Your joints, just like the rest of your body, respond to the stresses you put on them in combination with your inherited natural potential (genetics – blame or thank your parents!). Everybody shows some signs of osteoarthritis on x-ray over the age of about 20 this does not mean that your pain is due to osteoarthritis or your age and often there is more that can be done about it than just popping painkillers.
Joint pain will tend to be sharper than muscle pain and often feels as if something is “catching” on certain movements. It can also be a dull achy pain though and is often difficult to distinguish from muscle trigger points hence the need to look at and treat both. Many people will find changes in the weather affect their joint pains. Often holidays in hot countries will reduce or even completely relieve joint pain which quickly builds up again upon returning to the UK.
It is not clear why weather changes arthritic symptoms, it may just simply be the heat loosening up the muscles around the joints (and increasing blood flow) similar to warming up before physical activity or there may be other environmental factors such as pressure changes within the joint fluid or changes in vitamin D levels affecting the immune system (which controls inflammation). Current advice to help manage this kind of arthritic pain is to bugger off to Spain for the rest of your life…..if only that were true!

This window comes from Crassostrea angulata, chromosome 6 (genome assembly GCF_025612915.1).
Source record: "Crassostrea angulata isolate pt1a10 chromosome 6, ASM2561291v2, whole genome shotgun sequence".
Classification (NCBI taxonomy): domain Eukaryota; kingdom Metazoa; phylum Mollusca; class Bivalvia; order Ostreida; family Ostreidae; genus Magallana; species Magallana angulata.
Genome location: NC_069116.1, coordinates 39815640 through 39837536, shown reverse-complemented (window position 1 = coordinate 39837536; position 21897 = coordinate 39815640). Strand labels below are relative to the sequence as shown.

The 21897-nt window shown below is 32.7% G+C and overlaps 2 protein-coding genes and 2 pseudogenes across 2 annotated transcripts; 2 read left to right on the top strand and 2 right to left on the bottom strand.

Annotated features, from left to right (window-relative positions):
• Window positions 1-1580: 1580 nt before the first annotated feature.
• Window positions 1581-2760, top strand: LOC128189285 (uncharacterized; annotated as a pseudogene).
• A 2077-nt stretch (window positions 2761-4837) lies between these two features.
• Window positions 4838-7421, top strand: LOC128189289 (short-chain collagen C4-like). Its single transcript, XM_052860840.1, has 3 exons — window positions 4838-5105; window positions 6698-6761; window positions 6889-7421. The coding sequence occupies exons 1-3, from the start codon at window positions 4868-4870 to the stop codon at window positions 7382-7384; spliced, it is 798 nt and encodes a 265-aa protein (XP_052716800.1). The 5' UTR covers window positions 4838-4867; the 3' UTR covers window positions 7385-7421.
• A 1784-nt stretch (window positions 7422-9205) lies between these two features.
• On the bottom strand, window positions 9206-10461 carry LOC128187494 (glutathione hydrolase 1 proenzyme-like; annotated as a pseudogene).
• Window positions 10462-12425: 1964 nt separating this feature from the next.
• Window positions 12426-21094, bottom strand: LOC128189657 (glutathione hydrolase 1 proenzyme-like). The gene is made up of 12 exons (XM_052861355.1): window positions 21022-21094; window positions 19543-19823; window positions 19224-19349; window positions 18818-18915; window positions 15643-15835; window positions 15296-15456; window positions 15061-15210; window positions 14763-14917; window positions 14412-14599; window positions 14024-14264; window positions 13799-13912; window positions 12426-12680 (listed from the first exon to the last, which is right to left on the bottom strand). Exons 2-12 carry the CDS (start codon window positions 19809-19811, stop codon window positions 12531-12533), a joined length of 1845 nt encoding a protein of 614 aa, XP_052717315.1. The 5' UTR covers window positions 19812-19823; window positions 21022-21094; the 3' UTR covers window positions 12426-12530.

In all seriousness exercise and a healthy diet are the obvious ones but other dietary advice can be misleading. The latest cochrane reviews on dietary aids for osteoarthritis suggest arnica may be as effective as NSAID’s such as ibuprofen but surprisingly arnica may be more harmful. It is unclear if capsicum is effective but comfrey extract gel probably does improve pain so I would currently recommend trying that first if you are looking for non-pharmaceutical alternatives. Chondroitin, alone or in combination with glucosamine, may also be beneficial in the short term at least.
What can we do for you? A short course (usually 4-8 treatments) of manipulation or mobilisation combined with some form of soft tissue therapy like trigger point therapy or instrument adjusted soft tissue mobilisation (IASTM – basically graston without the trademark!) will relieve pain and restore mobility in most cases of joint or muscle pain. Other treatments like dry needling (a more specific form of acupuncture) and rocktape, which is a brand of kinesiotaping that is commonly seen on sports people to help keep their muscles flexible and reduce swelling. Also whilst it cannot cure osteoarthritis manual therapy is one of the most effective ways of managing the symptoms along with exercise which we will also advise on.